Artwork of the Week
Owl is one of Pablo Picasso’s largest and most important ceramic sculptures. Although Picasso’s work in ceramics was considered tangential to his paintings and sculptures, it is a genre that is receiving greater appreciation for its unique character. Residing in the south of France from the mid-1940s until his death in 1973, Picasso took great interest in the ceramic artisan traditions in the region and devoted himself to working with the local potters. He embraced the commercial nature of pottery production as a means of circulating his own artistic creations to broader audiences.
Owls intrigued Picasso and appear in different guises in his paintings, drawings, and sculpture; he even kept an owl for a while in his Paris studio. In this ceramic with black-and-white decoration, he transformed a tall, two-handled vase into a stout bird with outspread wings. The high neck of the vase became the owl’s head, with a black beak and two large round eyes, and the handles became its wings. On its chest Picasso painted and incised a human face, with a smile that accords with the overall lighthearted theme.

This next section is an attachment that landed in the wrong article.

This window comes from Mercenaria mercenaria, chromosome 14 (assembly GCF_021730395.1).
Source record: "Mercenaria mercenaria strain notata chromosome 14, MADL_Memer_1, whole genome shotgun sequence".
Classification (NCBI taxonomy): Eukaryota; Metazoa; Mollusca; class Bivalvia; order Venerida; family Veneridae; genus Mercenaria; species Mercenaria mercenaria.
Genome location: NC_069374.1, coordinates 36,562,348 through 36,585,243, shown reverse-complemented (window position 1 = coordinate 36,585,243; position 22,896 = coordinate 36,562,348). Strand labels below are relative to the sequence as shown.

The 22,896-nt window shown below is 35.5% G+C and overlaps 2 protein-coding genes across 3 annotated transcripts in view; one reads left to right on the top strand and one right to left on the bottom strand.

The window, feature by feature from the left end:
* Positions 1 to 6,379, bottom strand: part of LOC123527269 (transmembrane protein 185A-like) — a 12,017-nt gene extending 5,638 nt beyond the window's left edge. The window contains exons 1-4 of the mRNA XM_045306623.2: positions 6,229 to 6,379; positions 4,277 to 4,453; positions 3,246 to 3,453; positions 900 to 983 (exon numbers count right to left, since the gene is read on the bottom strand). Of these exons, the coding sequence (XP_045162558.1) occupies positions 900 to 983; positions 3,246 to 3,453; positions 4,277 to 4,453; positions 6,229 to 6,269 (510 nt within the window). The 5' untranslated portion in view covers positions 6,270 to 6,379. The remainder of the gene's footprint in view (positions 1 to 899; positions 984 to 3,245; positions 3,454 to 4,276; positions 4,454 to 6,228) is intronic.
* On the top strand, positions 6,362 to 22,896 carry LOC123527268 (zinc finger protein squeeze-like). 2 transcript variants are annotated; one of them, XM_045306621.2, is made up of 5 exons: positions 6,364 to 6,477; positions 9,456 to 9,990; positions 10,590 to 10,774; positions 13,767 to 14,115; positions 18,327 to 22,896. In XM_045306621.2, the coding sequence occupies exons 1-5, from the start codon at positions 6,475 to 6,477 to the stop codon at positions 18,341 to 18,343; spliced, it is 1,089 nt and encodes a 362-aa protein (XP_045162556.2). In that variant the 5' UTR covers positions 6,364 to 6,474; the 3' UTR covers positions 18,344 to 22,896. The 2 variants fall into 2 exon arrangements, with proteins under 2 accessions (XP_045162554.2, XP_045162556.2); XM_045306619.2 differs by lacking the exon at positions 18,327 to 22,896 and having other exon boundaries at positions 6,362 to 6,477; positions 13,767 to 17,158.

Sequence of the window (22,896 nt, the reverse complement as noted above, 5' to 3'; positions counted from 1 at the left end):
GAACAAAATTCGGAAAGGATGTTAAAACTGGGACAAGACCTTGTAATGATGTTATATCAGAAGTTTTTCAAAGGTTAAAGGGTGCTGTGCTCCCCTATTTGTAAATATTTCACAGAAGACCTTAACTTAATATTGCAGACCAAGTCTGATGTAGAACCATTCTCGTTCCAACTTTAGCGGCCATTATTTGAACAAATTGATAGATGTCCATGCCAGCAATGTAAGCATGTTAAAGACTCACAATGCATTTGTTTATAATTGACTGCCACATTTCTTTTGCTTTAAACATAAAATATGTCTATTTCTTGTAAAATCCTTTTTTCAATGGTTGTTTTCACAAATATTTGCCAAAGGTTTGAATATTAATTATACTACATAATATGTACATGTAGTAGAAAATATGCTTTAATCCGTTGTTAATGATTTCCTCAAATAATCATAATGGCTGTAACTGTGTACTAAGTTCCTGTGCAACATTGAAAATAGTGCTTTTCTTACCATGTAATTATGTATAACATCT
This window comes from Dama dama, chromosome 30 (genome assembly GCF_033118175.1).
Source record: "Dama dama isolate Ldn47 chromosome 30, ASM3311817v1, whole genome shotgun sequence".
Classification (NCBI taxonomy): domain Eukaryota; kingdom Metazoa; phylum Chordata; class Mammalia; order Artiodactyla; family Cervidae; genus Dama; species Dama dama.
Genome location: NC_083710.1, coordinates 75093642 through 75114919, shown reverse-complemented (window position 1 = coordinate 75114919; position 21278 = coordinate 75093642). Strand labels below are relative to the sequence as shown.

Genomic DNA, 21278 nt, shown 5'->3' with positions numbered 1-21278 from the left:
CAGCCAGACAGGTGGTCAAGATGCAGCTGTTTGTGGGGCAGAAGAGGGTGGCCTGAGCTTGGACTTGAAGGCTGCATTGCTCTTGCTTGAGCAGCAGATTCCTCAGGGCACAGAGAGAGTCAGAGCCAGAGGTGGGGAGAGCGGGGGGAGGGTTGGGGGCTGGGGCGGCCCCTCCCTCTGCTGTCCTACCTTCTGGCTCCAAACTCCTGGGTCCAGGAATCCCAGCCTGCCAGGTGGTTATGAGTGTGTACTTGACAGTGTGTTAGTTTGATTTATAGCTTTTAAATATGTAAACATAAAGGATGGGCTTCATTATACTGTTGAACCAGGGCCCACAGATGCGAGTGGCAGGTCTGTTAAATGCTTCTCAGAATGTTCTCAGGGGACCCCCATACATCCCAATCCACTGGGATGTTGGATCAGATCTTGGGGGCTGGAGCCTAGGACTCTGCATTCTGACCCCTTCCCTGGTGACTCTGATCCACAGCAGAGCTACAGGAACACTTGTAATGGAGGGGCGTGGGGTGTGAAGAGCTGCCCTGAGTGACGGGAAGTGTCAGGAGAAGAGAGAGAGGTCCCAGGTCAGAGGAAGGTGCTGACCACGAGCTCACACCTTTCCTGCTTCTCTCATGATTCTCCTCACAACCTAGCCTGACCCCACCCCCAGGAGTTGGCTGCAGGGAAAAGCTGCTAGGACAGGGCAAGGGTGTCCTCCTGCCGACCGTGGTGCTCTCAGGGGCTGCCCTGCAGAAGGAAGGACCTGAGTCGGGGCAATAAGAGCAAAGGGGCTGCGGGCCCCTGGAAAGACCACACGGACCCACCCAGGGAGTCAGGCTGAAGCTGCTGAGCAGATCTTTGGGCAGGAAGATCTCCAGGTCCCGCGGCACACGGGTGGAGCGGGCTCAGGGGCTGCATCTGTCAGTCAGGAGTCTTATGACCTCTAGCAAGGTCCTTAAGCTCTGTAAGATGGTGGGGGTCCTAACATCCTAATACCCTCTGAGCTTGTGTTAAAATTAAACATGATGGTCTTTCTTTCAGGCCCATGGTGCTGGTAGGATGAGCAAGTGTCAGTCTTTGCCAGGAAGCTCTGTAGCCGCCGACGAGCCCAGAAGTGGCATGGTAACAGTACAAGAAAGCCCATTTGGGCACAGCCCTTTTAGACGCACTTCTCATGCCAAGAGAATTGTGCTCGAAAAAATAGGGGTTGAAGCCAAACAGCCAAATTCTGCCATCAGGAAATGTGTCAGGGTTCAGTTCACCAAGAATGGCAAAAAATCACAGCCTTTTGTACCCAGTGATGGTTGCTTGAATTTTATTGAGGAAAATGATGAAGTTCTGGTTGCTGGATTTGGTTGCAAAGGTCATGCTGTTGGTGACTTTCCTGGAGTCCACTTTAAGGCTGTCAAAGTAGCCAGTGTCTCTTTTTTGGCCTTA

Pablo Picasso (Spanish, 1881-1973), Owl (Hibou or Gros Oiseau visage noir), 1951, glazed and incised earthenware, edition 7/25, 21 ¼ × 18 inches. Gift of Gwendolyn Weiner for the contribution of Board and staff toward the success of the 75th Anniversary Gala, 2014.74.
Michael C. McMillen
Los Angeles-based artist Michael C. McMillen builds assemblages made of scavenged materials and artificially aged scraps of wood to convey memories and images of the past. His large-scale architectural sculptures transform fundamental elements of buildings—windows, doors, ladders—into whimsical environments of implied narrative and endless possibilities.
Psycho Tower suggests an overgrown childhood playhouse. The artist describes the work as a metaphor for life: “Architectural metaphors are always in my work. I suppose I see stairs as a metaphor for life itself in that one hopes there’s some kind of ascension as one ages, and windows and doors signify the beyond and suggest a glimpse of another world. Hallways and corridors are about choice. You can’t know where the hallway you’ve chosen will take you until you get there, so they’re also about risk and mystery.”
Michael C. McMillen (American, born 1946), Psycho Tower (The 2nd Observatory), 1993, mixed media assemblage, 103 ¼ x 28 ½ x 29 ¾ inches. Museum purchase with funds provided by the Contemporary Art Council, 1996, 3-1996.